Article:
In addition, it would be helpful if the user were to be informed of the overall battery condition. In other words, the energy storing capacity of the battery should be indicated to the user. Based on this information, the user knows when the battery needs to be reconditioned or disposed of and replaced.
In spite of these needs, portable electronic devices often lack the capability to monitor the charge consumption and/or the overall condition of the battery. One reason is due to the fact that implementing such a monitoring circuit is complex and costly. In addition, prior art battery monitoring mechanisms typically utilized timers and oscillators. Operation of these timers and oscillators contributed to hasten the depletion of the battery's stored charge.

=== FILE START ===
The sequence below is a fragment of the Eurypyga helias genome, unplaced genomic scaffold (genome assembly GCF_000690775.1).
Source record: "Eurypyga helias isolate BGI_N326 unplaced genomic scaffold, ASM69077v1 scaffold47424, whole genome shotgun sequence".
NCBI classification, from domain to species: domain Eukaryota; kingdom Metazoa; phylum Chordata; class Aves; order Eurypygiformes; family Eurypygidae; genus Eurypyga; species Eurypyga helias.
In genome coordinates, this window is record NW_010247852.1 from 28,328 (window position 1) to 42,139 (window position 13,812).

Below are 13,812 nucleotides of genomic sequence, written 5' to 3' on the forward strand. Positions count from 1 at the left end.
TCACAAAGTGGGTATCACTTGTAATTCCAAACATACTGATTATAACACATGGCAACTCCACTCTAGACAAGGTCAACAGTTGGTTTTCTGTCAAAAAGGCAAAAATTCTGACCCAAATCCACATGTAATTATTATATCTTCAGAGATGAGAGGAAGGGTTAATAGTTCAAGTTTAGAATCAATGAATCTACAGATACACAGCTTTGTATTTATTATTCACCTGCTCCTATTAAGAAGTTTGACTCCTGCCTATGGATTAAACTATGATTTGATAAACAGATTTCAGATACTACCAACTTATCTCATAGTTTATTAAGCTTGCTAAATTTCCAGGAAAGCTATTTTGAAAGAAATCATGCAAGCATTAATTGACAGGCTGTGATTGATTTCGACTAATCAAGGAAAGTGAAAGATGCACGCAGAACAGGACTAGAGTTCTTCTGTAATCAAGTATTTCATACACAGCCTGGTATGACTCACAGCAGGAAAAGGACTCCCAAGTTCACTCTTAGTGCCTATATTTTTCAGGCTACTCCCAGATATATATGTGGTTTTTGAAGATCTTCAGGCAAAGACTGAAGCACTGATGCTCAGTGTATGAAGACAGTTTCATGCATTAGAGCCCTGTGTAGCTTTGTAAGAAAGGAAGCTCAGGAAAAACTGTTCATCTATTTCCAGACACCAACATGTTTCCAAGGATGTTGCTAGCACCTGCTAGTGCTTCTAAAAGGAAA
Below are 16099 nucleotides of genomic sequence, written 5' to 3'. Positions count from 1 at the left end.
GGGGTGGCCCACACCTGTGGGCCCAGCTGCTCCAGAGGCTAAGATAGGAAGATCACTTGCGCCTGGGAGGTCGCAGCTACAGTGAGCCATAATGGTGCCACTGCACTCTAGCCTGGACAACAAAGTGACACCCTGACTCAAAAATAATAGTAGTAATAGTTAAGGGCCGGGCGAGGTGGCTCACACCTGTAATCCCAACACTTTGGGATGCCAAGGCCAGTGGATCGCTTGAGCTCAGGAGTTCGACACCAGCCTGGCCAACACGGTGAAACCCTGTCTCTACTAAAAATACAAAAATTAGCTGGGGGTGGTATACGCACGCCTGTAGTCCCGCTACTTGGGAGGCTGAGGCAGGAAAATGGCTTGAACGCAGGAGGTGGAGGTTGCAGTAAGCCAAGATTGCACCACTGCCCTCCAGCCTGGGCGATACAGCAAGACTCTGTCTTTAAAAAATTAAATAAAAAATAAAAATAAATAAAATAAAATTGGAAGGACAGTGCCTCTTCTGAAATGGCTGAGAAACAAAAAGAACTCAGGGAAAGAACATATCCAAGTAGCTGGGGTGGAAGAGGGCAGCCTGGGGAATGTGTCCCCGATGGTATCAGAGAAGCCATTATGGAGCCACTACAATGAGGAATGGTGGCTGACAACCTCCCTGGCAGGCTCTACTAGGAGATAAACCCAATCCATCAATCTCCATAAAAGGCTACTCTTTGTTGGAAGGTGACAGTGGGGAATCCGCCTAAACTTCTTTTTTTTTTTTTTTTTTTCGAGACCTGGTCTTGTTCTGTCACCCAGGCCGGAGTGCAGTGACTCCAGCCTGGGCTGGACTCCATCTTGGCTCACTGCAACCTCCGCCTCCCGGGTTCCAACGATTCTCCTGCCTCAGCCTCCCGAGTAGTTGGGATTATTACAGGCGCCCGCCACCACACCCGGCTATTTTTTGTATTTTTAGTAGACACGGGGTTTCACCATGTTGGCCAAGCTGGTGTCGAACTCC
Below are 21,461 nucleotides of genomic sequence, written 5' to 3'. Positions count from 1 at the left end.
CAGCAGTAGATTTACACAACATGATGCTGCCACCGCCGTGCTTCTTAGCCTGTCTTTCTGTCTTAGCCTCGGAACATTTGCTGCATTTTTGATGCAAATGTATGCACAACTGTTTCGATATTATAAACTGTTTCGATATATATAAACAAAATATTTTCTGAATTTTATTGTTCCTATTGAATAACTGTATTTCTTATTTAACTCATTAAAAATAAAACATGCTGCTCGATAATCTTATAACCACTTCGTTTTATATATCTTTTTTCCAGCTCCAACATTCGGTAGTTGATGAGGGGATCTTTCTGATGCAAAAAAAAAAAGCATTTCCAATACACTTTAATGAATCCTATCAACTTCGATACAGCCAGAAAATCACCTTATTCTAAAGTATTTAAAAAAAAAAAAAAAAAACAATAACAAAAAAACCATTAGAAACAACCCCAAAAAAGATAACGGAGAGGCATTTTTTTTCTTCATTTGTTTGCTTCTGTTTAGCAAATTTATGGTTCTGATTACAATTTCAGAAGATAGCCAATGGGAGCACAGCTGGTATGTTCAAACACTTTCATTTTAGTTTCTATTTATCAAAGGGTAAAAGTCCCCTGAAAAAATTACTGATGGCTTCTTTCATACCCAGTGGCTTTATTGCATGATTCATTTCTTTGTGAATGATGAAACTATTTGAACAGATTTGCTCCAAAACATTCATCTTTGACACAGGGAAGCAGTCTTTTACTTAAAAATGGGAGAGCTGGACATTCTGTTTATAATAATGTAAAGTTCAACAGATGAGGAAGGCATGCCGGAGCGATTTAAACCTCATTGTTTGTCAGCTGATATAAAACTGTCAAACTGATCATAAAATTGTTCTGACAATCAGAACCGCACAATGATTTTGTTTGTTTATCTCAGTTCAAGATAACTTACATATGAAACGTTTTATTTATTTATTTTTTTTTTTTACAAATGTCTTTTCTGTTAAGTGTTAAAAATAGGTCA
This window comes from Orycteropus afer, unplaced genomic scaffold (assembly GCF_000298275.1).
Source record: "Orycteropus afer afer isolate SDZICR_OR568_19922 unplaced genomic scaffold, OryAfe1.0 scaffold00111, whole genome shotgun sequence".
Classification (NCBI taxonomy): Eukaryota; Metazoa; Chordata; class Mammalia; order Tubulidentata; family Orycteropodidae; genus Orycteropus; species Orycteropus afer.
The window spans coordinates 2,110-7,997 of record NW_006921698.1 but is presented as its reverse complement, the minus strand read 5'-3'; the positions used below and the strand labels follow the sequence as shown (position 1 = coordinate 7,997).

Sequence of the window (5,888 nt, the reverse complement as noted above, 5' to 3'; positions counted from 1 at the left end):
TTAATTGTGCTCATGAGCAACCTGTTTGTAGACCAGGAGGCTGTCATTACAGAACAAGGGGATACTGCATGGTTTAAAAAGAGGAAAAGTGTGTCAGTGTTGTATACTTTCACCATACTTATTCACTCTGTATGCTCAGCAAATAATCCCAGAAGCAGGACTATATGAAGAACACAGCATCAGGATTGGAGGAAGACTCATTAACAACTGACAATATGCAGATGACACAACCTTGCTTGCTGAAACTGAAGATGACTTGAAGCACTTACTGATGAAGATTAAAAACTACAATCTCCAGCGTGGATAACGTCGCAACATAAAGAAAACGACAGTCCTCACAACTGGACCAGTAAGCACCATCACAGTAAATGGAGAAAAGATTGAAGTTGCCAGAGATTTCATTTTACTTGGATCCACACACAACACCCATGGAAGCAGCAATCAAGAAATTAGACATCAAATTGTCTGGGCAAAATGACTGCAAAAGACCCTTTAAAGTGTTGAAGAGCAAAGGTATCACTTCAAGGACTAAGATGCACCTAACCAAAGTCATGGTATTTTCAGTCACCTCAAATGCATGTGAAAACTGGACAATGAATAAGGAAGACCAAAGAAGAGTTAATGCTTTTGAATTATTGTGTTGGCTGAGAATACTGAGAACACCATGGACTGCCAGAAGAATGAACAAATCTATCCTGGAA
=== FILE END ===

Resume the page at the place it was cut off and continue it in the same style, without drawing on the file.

Besides which, battery monitoring mechanisms tended to be highly inaccurate and unreliable. The most common battery technology, lead-acid, offers predictable linear voltage discharge curves. Unfortunately, lead-acid batteries have approximately half the power density of alternative battery technologies. Hence, lead-acid batteries are not attractive for use in portable applications. Newer technologies such as Nickel-Metal-Hydride (NiMH) and Nickel-Cadmium (NiCd) batteries offer substantially greater power density and charge capacity. However, NiMH and NiCd batteries exhibit complex, often unpredictable discharge characteristics. Consequently, voltage monitoring is an inaccurate and unreliable guide to the charged state of these batteries.